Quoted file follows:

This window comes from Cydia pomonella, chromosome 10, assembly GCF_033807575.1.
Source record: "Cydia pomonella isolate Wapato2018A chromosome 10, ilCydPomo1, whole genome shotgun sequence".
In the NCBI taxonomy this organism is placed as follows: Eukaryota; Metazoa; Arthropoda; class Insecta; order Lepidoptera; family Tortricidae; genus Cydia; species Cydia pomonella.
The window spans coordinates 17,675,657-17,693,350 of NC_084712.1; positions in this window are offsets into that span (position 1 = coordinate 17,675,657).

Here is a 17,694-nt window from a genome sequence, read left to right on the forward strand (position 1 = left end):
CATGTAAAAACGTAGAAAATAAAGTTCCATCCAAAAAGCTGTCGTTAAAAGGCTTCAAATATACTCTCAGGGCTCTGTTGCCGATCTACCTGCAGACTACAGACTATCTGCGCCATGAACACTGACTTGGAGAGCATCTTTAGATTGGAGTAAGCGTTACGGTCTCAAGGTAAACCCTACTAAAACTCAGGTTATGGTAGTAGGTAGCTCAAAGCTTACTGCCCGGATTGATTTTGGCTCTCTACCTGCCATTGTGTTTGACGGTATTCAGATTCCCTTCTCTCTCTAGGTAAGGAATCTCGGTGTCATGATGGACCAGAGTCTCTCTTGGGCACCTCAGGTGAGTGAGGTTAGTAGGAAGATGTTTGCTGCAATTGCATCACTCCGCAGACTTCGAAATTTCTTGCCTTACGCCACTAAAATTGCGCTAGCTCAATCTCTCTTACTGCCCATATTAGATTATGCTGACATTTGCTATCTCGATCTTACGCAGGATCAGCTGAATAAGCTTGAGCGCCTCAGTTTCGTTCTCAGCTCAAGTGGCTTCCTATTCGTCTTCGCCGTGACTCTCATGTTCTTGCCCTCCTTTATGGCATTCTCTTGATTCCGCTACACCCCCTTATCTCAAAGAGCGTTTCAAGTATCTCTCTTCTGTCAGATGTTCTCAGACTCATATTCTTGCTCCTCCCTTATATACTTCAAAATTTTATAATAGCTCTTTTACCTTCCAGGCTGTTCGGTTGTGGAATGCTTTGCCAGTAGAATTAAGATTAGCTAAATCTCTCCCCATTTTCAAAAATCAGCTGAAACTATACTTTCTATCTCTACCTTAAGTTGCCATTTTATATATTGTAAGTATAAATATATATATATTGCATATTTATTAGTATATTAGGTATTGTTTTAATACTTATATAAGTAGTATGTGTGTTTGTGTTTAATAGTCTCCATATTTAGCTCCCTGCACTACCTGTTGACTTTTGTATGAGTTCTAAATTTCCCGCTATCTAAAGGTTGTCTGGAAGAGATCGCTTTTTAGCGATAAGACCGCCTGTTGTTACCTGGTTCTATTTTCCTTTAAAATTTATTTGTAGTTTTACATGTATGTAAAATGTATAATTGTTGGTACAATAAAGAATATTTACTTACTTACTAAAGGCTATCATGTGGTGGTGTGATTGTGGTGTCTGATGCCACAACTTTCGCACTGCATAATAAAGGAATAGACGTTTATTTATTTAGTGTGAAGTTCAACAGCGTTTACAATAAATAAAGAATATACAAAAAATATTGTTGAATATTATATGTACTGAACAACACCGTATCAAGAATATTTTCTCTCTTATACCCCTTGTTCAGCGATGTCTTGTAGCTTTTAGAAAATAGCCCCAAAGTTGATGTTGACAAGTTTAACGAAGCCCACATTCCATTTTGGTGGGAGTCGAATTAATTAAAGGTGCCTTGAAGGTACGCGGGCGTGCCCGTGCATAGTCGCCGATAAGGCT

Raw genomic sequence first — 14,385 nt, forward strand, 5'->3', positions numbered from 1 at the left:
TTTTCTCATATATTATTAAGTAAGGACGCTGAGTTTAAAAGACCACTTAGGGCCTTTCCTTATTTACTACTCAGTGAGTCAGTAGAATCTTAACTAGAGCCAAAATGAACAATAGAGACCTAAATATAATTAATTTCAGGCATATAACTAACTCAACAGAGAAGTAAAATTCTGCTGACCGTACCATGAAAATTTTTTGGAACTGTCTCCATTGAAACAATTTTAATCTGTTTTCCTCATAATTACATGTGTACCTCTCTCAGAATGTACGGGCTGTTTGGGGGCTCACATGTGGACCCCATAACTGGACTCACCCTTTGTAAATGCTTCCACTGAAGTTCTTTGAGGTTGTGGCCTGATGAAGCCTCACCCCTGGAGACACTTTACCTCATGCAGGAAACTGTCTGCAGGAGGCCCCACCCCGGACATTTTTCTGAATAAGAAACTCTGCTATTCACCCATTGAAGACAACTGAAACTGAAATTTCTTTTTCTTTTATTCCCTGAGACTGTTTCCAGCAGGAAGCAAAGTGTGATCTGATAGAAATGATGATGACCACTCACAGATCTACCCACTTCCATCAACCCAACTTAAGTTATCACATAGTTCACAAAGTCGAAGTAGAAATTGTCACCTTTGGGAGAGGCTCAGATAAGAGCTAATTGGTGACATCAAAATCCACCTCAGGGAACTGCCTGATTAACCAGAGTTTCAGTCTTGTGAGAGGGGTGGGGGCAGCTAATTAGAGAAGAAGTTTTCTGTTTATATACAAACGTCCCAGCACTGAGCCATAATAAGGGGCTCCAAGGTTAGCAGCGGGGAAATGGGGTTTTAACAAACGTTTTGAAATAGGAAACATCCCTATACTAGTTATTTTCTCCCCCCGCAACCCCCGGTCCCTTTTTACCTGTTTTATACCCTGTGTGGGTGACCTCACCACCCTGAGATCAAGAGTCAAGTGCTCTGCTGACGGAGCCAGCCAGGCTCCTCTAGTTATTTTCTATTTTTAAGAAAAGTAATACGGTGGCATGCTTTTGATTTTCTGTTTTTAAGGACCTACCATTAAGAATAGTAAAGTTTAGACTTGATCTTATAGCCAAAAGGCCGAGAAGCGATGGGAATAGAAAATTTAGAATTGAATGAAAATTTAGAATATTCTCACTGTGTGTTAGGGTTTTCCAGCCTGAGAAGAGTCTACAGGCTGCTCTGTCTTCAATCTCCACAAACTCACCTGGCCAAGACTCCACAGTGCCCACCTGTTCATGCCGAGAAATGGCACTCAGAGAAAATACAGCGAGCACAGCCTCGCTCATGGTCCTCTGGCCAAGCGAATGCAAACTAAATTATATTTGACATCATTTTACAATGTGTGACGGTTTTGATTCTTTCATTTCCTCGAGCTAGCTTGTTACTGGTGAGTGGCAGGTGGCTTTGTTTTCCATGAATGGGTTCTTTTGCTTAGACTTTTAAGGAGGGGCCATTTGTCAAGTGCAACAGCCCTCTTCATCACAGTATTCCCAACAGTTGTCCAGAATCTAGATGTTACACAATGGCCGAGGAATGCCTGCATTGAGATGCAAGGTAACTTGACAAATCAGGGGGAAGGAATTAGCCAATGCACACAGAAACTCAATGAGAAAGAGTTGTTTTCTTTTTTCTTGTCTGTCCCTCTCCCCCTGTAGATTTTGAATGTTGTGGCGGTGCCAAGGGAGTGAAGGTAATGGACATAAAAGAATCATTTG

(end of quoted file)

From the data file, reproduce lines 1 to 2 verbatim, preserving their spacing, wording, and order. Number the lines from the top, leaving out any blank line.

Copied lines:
This window comes from Cydia pomonella, chromosome 10, assembly GCF_033807575.1.
Source record: "Cydia pomonella isolate Wapato2018A chromosome 10, ilCydPomo1, whole genome shotgun sequence".